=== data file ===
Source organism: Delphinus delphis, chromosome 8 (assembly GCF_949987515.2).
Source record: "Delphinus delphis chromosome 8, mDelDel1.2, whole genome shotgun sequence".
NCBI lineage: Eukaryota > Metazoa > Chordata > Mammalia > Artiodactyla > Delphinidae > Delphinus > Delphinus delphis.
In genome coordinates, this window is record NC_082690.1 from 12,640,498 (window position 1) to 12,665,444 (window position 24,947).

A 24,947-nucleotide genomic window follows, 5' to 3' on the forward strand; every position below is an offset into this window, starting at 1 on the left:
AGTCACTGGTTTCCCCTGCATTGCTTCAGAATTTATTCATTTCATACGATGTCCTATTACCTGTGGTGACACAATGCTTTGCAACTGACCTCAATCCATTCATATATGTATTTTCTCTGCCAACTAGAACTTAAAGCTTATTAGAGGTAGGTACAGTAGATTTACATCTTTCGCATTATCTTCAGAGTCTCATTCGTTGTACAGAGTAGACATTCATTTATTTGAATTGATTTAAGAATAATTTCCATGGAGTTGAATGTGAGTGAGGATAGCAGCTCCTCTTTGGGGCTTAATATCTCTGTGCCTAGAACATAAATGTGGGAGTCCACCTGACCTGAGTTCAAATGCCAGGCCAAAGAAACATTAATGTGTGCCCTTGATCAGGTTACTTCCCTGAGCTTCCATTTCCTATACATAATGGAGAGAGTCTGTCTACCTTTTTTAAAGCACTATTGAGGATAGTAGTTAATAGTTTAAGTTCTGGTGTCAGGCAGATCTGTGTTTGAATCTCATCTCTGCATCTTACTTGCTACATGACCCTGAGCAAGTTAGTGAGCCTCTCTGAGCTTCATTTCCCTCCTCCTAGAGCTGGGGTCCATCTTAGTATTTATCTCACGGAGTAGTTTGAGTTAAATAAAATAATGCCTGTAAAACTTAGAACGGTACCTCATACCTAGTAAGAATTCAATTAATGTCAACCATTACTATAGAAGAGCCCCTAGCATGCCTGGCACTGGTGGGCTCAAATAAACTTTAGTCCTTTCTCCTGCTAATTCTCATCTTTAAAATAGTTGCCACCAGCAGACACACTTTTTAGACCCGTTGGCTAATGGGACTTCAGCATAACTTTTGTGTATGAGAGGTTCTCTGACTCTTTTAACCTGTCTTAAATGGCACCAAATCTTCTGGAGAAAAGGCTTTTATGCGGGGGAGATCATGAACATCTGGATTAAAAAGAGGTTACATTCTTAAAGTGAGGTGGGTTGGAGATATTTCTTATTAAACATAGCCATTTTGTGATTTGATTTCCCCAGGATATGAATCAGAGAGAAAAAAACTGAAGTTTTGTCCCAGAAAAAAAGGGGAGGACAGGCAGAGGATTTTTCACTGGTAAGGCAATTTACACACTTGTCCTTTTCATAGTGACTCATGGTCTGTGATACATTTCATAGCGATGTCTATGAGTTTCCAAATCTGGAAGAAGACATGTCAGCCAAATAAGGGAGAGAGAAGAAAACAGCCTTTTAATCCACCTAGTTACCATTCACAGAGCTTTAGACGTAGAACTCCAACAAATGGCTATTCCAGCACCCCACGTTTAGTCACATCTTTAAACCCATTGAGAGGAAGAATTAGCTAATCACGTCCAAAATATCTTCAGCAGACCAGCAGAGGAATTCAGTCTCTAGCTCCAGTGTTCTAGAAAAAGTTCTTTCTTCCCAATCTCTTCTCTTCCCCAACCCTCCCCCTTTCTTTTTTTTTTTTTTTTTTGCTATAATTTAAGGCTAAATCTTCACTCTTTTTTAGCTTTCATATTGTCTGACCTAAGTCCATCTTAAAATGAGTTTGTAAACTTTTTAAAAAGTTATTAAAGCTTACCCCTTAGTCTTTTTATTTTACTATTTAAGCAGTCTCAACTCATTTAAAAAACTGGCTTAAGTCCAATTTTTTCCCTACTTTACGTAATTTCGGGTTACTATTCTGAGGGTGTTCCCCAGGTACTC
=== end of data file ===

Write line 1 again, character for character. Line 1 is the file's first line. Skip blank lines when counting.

Source organism: Delphinus delphis, chromosome 8 (assembly GCF_949987515.2).